Hoi and Jeff discuss Elder Signs, Lovecraftian gaming, and summoning spells in August Derleth’s “The Lurker at the Threshold” with special guest Jon Hook.
Given H.P. Lovecraft’s omnipresence today, it’s easy to forget that he had largely faded out of reading public’s mind within a few years of his death in 1937. August Derleth and Donald Wandrei did their best to keep Lovecraft in print by founding the small press Arkham House in 1939, but the publishing house’s output for its first 20 years was mostly limited to high quality hardcovers in short print runs.
Arkham House was often on tenuous financial footing from its very founding, but the snowballing revival of interest in Lovecraft’s Weird Tales compatriot Robert E. Howard in the 1960s seems to have also raised Lovecraft’s visibility. Arkham House seized the opportunity by releasing three newly re-edited omnibus volumes of Lovecraft’s fiction, The Dunwich Horror & Others (1963, revised 1985), At the Mountains of Madness & Other Novels (1964, revised 1986), and Dagon & Other Macabre Tales (1965, revised 1986) and then licensing the stories for paperback publication.
At the Mountains of Madness & Other Tales of Terror (Beagle/Ballantine Books, 1971) was a slimmed-down version of the Arkham House hardcover and featured the novel At the Mountains of Madness and the short stories “The Shunned House”, “Dreams in the Witch-House”, and “The Statement of Randolph Carter”.
The stark and surreal cover painting of Brown Jenkin from the 1973-1974 Ballantine printings is by British artist John Holmes (not *that* John Holmes by the way, nor Dungeons & Dragons Basic Set author John Eric Holmes either, although the latter did write about Cthulhu/Lovecraft in Dragon magazine issues # 12 & # 16):
Gary Gygax didn’t include any monsters drawn directly from Lovecraft’s stories in Dungeons & Dragons, but the yellow mold that first appeared in the original Dungeons & Dragons rules would have been right at home in the cellar of “The Shunned House”, as would the various other jellies, molds, oozes, puddings, and slimes. The undeniably Lovecraftian mind flayers made their first appearance a couple of years later in Eldritch Wizardry (1976) and are now iconic D&D monsters.
James M. Ward and Robert J. Kuntz included a Cthulhu Mythos chapter in Deities & Demigods (1980). The Elder Things and Shoggoths from At the Mountains of Madness received full write-ups as well as magnificently ooky Erol Otus illustrations. Although TSR believed that Lovecraft’s fiction was in the public domain, their West Coast rivals Chaosium had secured a license from Arkham House to produce games based on the Cthulhu Mythos. This combined with Chaosium’s license from Michael Moorcock to publish an Elric of Melniboné RPG lead TSR to remove the Cthulhu Mythos and Melnibonéan sections from the third printing onwards of Deities & Demigods. As a result, the first two printings of Deities & Demigods are now highly sought after collector’s items.
Virtually all of H.P. Lovecraft’s writings published in his lifetime are in the public domain. Probably the best online repository of his work can be found here:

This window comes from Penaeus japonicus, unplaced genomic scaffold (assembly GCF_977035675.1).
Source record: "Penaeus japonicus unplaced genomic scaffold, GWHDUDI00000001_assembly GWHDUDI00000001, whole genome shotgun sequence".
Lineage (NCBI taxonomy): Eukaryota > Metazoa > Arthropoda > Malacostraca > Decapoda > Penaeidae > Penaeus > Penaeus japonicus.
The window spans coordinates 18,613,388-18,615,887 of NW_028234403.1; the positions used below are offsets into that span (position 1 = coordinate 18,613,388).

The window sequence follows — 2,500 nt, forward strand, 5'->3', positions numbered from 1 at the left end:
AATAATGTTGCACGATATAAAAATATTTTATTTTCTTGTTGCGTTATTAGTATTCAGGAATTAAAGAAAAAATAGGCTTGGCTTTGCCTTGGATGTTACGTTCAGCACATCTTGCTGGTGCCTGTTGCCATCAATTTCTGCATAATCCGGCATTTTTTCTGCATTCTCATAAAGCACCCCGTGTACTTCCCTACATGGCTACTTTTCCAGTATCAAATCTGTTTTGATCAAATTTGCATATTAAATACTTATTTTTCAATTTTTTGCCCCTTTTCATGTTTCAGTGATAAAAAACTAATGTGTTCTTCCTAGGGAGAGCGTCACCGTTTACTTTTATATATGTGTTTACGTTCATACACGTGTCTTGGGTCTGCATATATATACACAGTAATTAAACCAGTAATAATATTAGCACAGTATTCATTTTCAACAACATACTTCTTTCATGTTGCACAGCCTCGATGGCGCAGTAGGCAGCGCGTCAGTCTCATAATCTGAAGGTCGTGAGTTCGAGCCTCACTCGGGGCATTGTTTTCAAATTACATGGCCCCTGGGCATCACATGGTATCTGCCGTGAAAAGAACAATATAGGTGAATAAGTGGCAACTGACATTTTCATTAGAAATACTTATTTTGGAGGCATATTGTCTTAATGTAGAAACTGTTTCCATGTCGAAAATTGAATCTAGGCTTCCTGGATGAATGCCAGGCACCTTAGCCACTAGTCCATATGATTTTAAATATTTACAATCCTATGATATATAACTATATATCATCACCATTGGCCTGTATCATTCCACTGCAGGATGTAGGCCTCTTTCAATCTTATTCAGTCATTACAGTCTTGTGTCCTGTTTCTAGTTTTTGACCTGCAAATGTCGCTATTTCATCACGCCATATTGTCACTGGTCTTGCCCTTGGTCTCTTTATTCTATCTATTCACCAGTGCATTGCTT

Having said that, the current Penguin Classics trade paperback collections are worth looking at since they feature all of Lovecraft’s solo fiction in corrected manuscripts, as well as introductions and very informative notes by leading Lovecraft scholar S.T. Joshi:
The Call of Cthulhu and Other Weird Stories (1999)
This collection includes “The Statement of Randolph Carter” and is available here:
The Call of Cthulhu and Other Weird Stories (Penguin Classics) (trade paperback/Kindle ebook)
The Thing on the Doorstep and Other Weird Stories (2001)
At the Mountains of Madness can be found in this volume, which is available here:
The Thing on the Doorstep and Other Weird Stories (Penguin Classics) (trade paperback)
The Dreams in the Witch House and Other Weird Stories (2004)
“The Shunned House” and “The Dreams in the Witch House” are both found in this collection, available here:
The Dreams in the Witch House and Other Weird Stories (Penguin Classics) (trade paperback/Kindle ebook)
You could also consider either of the following two options if you want Lovecraft’s complete solo fiction in a handsome one-volume hardcover:
Call of Cthulhu remains the gold standard of Lovecraftian and indeed mystery and horror gaming. A free PDF version of the Call of Cthulhu 7th Edition Quick-Start Rules can be found here and more information about the game line can be found here.
Beyond the Mountains of Madness is an epic CoC campaign following up on At the Mountains of Madness (RPGNow affiliate link)
Christmas in Kingsport includes Bob Brinkman’s CoC scenario “Silent Night” (RPGNow affiliate link)
Halloween Horror Returns! includes Bob Brinkman’s CoC scenario “Hope” (RPGNow affiliate link)
Bonus Art Gallery!:
The landscapes and structures in At the Mountains of Madness are likened several “the strange Asian paintings of Nicholas Roerich”, many of which can be found in the Nicholas Roerich Museum in New York City:
And last but not least, Virgil Finlay’s illustration for “The Shunned House” in the October 1937 issue of Weird Tales is a minor masterpiece:
If you are in Brooklyn and want to join the IRL book club, then come over here.
The list of books we will discuss are outlined within this link.
And finally, the in-print omnibus, anthology, and online resources are living over here.